Thunderstorms rage in parts of Maryland Storm strikes Baltimore, Carroll counties.

September 19, 1991|By Richard Irwin | Richard Irwin,Evening Sun Staff qTB

An intense and tightly formed storm struck Carroll County and parts of extreme northern Baltimore County last night, causing power outages to about 14,000 Baltimore Gas and Electric customers, said a spokesman for the utility.

In Hagerstown, a series of storms hit that area in the afternoon and most of the evening, closing several main highways and secondary roads due to high water.

Moving toward the northeast, the storms largely missed the Baltimore area, where crews were still restoring service to the last 100 customers, among 40,000, who lost power during a Tuesday storm.

Occasional rain was forecast for the Baltimore area today, with temperatures falling through the 70s this afternoon. Chances of rain are forecast for tonight, with an overnight low of 55.

Then, things change. High temperatures through Monday are forecast to be only 65 degrees under sunny skies.

In the metropolitan area, Carroll County received the brunt of the last storm. Authorities said high winds last night blew down trees, sheds, barns and other structures throughout the area. More than 30 buildings were hit by lightning.

No injuries were reported.

BG&E spokesman Art Slusark said the storm struck Westminster and surrounding communities about 7 p.m. and blew through in less than 30 minutes.

BG&E spokeswoman Peggy Mulloy said about half the 14,000 outages were in Carroll County, with most of the rest scattered across northern Baltimore County.

By midmorning, a utility spokeswoman said, all but 1,500 customers had service restored. The rest were expected to be on line again by noon.

Michael Munshaur, night-shift supervisor at the Carroll County Emergency Operations Center in Westminster, said 34 storm-related fire calls came into the center, the result of lightning hitting buildings, trees, and transformers.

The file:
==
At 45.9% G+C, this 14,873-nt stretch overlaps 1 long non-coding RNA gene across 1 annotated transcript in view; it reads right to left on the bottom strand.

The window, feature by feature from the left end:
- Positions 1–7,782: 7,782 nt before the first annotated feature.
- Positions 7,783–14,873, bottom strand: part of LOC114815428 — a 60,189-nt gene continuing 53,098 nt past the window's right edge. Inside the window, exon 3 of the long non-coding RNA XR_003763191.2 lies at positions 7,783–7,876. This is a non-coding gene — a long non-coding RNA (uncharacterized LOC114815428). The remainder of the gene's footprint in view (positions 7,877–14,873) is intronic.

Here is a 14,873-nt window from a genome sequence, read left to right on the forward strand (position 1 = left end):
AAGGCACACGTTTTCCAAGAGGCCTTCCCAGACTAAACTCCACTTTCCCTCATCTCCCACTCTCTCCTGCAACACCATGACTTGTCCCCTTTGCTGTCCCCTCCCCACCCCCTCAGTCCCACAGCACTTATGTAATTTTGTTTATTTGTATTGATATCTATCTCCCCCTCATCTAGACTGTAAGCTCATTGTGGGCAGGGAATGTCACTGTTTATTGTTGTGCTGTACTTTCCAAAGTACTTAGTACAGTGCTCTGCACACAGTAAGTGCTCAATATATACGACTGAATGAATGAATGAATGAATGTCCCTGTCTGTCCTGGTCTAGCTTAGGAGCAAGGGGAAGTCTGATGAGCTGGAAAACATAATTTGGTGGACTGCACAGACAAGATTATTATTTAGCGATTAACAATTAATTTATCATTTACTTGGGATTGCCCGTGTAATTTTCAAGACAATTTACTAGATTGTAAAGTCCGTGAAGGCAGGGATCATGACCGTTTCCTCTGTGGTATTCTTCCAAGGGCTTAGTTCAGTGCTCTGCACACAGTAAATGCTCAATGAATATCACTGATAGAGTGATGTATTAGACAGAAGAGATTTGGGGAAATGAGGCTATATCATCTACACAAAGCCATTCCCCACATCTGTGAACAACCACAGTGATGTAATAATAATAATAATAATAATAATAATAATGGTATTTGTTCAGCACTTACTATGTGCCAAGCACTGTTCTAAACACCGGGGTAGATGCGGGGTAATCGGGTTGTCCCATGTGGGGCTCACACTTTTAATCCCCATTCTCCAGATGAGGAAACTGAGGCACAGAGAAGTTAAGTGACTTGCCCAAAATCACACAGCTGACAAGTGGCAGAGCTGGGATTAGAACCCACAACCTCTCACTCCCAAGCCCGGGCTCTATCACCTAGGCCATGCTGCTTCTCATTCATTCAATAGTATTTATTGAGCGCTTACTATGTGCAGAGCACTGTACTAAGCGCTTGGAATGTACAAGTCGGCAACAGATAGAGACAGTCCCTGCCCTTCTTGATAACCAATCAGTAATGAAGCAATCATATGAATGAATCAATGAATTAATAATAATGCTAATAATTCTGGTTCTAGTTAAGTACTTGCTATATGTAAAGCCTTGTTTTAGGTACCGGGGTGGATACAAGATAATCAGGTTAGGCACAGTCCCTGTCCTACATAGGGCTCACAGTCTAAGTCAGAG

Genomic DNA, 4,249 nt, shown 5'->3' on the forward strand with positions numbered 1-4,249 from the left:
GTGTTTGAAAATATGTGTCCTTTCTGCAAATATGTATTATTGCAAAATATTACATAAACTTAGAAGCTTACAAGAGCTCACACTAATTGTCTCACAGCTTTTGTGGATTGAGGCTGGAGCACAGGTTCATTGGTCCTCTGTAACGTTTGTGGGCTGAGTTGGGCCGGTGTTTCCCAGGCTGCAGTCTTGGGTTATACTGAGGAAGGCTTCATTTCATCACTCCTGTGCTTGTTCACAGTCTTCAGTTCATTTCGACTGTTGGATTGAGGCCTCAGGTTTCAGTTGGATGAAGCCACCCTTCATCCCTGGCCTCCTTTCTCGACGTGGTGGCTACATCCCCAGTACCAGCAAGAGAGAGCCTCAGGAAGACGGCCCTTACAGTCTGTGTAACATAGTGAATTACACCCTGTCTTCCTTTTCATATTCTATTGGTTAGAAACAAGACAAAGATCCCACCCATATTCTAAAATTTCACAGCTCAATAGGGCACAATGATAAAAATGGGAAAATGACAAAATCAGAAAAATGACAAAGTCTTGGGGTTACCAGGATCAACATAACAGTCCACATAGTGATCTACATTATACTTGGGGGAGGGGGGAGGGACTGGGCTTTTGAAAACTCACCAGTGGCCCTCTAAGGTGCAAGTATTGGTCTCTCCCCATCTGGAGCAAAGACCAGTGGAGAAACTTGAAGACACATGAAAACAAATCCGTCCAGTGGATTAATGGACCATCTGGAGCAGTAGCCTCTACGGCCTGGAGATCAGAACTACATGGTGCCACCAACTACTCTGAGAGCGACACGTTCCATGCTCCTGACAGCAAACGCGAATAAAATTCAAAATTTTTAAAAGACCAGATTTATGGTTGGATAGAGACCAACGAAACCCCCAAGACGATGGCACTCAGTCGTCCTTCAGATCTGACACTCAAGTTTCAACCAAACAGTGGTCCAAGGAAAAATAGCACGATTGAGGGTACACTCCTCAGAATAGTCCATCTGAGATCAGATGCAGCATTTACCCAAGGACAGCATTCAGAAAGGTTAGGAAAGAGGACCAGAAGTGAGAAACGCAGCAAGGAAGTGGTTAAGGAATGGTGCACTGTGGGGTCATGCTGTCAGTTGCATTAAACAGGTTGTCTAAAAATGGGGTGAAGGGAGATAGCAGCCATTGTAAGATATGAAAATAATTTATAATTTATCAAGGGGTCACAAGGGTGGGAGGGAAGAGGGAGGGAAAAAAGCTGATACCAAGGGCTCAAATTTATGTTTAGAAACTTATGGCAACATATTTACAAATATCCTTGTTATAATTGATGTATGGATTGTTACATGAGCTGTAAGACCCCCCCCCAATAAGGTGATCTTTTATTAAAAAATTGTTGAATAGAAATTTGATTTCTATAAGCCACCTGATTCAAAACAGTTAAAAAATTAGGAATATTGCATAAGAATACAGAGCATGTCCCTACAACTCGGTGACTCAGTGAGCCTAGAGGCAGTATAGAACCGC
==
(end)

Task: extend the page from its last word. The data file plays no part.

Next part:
Hagerstown was struck by several storms over a seven-hour period, beginning about 3 p.m.

"The storms came one after another," said State Police Sgt. Greg Spickler in Hagerstown.

Spickler said several highways and secondary roads were closed by high water and some motorists were stranded briefly.

U.S. 40 through Hagerstown was closed today due to flood damage. State Police expected it to be closed for several days so State Highway Administration officials can evaluate damage to the road's foundation.

"Water backed up from the sewers and apparently washed out several sections of Route 40 in town," Spickler said.

More rain was forecast for Western Maryland today and tonight, with the high temperature of 62 and the overnight low of 45.

Baltimore Sun Articles
Please note the green-lined linked article text has been applied commercially without any involvement from our newsroom editors, reporters or any other editorial staff.